Villanova historian says Chaput, Cordileone, and Strickland are ‘devout schismatics’
Friday, 19 July 2019
Philadelphia, Pa., Jul 18, 2019 / 06:35 pm (CNA).- A Church historian at Philadelphia’s Villanova University has said three U.S. bishops are “devout schismatics” who try to diminish the authority of Pope Francis.
“They are devout in the sense that they publicly display their preference for a traditionalist Church and its devotions, such as the rosary. They are schismatics because they openly promote the undermining of the bishop of Rome among the Catholic faithful,” Massimo Faggioli wrote in a July 16 essay for La Croix magazine.
Faggioli made specific mention of three U.S. bishops: Archbishop Charles Chaput of Philadelphia, Archbishop Salvatore Cordileone of San Francisco, and Bishop Joseph Strickland of Tyler, Texas.
The historian said the “schismatic instincts” of those bishops were manifested when in August 2018, when they “sided with Archbishop Carlo Maria Viganò, the former papal nuncio to Washington who called on Francis to resign.”
Viganò released on Aug. 25, 2018 a “testimony,” which, among other things, accused Pope Francis of ignoring warnings about former cardinal Theodore McCarrick’s sexual deviancy, and then raising McCarrick’s status within the Vatican.
After the testimony was released, Strickland issued a statement calling Vigano’s allegations “credible,” and Cordileone said he could confirm that some of Vigano’s statements were true.
Contrary to Faggioli’s claim, however, Chaput did not endorse Vigano’s allegations. While a spokesman told reporters in August that Chaput “enjoyed working with Archbishop Vigano during his tenure as Apostolic Nuncio,” he declined to comment on the former nuncio’s allegations.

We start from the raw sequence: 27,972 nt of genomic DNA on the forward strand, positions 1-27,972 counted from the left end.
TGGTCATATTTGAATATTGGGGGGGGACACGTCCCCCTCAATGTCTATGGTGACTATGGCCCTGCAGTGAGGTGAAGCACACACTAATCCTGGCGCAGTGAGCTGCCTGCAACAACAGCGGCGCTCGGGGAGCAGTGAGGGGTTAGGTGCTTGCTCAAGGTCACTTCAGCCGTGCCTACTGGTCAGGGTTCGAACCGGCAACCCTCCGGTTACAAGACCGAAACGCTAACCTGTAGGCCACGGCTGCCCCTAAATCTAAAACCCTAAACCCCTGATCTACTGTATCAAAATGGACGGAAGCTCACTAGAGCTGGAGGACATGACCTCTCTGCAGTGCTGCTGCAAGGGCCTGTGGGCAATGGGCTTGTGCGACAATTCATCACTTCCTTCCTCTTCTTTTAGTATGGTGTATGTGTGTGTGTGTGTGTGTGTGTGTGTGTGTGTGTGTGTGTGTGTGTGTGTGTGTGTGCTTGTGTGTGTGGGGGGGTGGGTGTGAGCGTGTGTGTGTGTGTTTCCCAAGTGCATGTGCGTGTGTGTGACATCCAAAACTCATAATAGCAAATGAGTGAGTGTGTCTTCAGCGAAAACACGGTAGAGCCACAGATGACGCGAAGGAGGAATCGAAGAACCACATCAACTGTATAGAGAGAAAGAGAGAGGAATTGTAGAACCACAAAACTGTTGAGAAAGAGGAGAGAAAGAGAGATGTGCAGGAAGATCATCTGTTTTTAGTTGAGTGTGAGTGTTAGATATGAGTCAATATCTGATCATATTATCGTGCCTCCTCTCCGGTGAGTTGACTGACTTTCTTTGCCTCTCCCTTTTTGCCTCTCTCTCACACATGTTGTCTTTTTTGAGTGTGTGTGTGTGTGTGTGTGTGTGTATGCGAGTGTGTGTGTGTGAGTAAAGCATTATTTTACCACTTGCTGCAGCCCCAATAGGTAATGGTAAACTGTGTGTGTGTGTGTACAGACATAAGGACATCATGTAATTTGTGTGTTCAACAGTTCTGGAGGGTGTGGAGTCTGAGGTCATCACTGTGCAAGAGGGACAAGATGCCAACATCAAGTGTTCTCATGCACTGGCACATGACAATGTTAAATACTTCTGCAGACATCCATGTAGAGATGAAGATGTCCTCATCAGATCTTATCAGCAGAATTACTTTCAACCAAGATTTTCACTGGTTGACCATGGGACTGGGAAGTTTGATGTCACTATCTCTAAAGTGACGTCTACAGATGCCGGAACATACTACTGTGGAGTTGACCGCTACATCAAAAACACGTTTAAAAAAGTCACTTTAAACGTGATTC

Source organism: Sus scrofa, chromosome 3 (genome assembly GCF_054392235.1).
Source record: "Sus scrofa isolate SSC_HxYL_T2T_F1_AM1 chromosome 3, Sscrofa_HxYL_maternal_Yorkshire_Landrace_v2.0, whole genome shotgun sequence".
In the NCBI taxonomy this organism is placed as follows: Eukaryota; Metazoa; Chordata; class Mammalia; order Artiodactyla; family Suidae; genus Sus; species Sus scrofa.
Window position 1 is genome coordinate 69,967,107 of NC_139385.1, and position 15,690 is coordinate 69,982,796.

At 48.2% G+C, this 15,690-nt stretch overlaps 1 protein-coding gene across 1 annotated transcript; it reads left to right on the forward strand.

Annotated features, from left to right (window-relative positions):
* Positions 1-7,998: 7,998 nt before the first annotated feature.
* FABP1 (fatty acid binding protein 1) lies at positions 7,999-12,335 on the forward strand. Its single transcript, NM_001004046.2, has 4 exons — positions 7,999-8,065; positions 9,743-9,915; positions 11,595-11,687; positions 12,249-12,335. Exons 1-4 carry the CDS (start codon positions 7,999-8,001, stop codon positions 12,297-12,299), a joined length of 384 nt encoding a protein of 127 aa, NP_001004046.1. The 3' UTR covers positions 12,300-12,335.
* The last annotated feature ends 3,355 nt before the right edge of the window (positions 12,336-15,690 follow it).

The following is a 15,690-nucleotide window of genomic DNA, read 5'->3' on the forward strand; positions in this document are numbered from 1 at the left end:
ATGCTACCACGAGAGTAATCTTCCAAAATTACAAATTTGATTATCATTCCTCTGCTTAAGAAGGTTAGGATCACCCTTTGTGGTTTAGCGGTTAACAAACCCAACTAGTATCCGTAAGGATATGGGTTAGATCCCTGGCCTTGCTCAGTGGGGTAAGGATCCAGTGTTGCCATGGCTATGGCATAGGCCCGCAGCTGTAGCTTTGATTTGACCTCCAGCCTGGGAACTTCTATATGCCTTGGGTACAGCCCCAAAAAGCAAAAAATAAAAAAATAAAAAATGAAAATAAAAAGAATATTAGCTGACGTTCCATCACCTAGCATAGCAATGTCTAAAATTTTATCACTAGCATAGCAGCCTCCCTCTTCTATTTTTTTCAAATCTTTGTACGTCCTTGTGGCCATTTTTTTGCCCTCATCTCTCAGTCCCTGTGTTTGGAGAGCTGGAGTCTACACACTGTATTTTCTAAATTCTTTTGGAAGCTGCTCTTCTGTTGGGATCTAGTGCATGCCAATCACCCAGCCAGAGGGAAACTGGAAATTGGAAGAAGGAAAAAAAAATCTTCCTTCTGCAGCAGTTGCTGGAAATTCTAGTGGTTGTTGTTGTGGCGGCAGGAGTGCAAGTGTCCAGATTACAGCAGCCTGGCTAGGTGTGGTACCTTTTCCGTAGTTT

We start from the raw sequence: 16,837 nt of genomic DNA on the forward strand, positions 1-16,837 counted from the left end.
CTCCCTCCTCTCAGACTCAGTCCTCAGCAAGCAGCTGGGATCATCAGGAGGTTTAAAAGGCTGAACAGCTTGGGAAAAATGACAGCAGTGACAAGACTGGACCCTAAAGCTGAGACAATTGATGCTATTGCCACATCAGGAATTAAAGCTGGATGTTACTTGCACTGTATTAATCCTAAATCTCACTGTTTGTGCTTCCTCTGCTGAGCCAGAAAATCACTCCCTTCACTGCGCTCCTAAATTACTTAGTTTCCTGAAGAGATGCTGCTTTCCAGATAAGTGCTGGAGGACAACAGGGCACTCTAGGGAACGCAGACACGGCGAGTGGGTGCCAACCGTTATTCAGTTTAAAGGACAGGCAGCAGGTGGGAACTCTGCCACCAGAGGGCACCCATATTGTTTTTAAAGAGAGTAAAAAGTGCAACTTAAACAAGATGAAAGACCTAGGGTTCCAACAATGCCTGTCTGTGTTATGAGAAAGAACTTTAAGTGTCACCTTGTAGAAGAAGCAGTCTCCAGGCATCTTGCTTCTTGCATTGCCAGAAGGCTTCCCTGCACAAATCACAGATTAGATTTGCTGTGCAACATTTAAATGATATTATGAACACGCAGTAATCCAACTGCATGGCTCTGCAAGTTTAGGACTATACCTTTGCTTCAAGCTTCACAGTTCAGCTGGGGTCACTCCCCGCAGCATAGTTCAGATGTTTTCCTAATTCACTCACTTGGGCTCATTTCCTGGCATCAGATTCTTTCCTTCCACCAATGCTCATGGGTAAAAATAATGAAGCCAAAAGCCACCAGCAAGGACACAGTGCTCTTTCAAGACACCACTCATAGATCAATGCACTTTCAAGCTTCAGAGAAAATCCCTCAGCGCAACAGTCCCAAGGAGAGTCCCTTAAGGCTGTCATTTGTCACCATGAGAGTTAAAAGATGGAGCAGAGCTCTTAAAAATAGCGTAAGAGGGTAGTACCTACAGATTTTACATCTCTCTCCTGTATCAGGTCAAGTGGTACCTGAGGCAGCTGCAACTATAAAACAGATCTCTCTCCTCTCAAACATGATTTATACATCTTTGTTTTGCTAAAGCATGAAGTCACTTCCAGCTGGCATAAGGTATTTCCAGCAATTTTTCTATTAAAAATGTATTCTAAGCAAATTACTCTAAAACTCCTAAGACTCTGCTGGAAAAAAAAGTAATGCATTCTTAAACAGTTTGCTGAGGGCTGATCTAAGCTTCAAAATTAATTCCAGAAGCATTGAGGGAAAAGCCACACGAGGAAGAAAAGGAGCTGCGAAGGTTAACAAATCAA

The spokesman said that the Chaput could not comment “on Archbishop Vigano’s recent testimonial as it is beyond his personal experience."
In 2013, Chaput told radio personality Hugh Hewitt that the election of Pope Francis had made him “extraordinarily happy, because quite honestly, he is the man I was hoping would be Pope eight years ago.”
Two years later, Chaput hosted Pope Francis in Philadelphia for the 2015 World Meeting of Families. Reflecting in 2018 on that meeting, Chaput wrote that the pope’s “time with us was filled with powerful public moments and deeply grace filled intimate gatherings hallmarked by an overarching spirit of mercy, compassion, and charity.”
“[Pope Francis] has repeatedly challenged us to bear witness to Christ through concrete action—by serving the poor, by helping immigrants, by preserving families, and by protecting the sanctity of life. It’s the kind of challenge we can and should answer with a hearty yes each day,” Chaput added.
In his essay criticizing “devout schismatics,” Faggioli wrote that “dissent against this pope has become radicalized with schismatic instincts because this kind of political devotion is more about a partisan ideology than about the Church. Catholicism was exposed to ideological manipulation by those who do not really care for the Gospel, but who are more interested in a particular conservative political culture.”
Chaput, among those identified as a “devout schismatic,” has frequently emphasized his unwillingness to align with a political party.
In 2016 he criticized Catholics, especially politicians, who accept “the transfer of our real loyalties and convictions from the old Church of our baptism to the new ‘Church’ of our ambitions and appetites,’ in order to achieve political or personal goals. he group of those who do so “cuts across...both major political parties,” Chaput said.
The Church's canon law defines schism, the charge Faggioli makes against the three bishops, as “the refusal of submission to the Supreme Pontiff or of communion with the members of the Church subject to him.”
Faggioli could not be reached for comment.
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